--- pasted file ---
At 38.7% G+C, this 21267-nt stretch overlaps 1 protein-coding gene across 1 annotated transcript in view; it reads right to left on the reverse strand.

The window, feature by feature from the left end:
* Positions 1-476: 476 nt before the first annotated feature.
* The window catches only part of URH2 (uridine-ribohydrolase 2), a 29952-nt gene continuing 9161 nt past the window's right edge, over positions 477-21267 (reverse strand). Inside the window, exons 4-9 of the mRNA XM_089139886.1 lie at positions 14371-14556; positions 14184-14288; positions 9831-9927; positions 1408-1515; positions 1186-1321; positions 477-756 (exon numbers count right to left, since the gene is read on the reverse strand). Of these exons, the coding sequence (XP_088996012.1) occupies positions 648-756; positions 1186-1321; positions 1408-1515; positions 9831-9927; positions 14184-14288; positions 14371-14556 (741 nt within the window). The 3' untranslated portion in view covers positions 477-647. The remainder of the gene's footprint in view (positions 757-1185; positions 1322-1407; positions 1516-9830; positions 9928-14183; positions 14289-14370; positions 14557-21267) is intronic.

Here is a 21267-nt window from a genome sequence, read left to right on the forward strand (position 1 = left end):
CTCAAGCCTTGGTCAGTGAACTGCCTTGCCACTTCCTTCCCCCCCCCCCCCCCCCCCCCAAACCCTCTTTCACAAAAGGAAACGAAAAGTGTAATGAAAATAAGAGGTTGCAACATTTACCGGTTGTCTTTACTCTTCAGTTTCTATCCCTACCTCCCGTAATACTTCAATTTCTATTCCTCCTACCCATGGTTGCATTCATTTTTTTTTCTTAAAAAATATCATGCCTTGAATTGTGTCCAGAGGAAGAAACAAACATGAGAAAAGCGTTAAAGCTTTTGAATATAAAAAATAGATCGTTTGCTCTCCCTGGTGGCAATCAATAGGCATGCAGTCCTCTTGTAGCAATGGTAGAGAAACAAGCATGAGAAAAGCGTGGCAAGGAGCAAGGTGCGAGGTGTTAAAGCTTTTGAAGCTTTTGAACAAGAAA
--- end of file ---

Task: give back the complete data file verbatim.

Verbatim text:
At 38.7% G+C, this 21267-nt stretch overlaps 1 protein-coding gene across 1 annotated transcript in view; it reads right to left on the reverse strand.

The window, feature by feature from the left end:
* Positions 1-476: 476 nt before the first annotated feature.
* The window catches only part of URH2 (uridine-ribohydrolase 2), a 29952-nt gene continuing 9161 nt past the window's right edge, over positions 477-21267 (reverse strand). Inside the window, exons 4-9 of the mRNA XM_089139886.1 lie at positions 14371-14556; positions 14184-14288; positions 9831-9927; positions 1408-1515; positions 1186-1321; positions 477-756 (exon numbers count right to left, since the gene is read on the reverse strand). Of these exons, the coding sequence (XP_088996012.1) occupies positions 648-756; positions 1186-1321; positions 1408-1515; positions 9831-9927; positions 14184-14288; positions 14371-14556 (741 nt within the window). The 3' untranslated portion in view covers positions 477-647. The remainder of the gene's footprint in view (positions 757-1185; positions 1322-1407; positions 1516-9830; positions 9928-14183; positions 14289-14370; positions 14557-21267) is intronic.

Here is a 21267-nt window from a genome sequence, read left to right on the forward strand (position 1 = left end):
CTCAAGCCTTGGTCAGTGAACTGCCTTGCCACTTCCTTCCCCCCCCCCCCCCCCCCCCCAAACCCTCTTTCACAAAAGGAAACGAAAAGTGTAATGAAAATAAGAGGTTGCAACATTTACCGGTTGTCTTTACTCTTCAGTTTCTATCCCTACCTCCCGTAATACTTCAATTTCTATTCCTCCTACCCATGGTTGCATTCATTTTTTTTTCTTAAAAAATATCATGCCTTGAATTGTGTCCAGAGGAAGAAACAAACATGAGAAAAGCGTTAAAGCTTTTGAATATAAAAAATAGATCGTTTGCTCTCCCTGGTGGCAATCAATAGGCATGCAGTCCTCTTGTAGCAATGGTAGAGAAACAAGCATGAGAAAAGCGTGGCAAGGAGCAAGGTGCGAGGTGTTAAAGCTTTTGAAGCTTTTGAACAAGAAA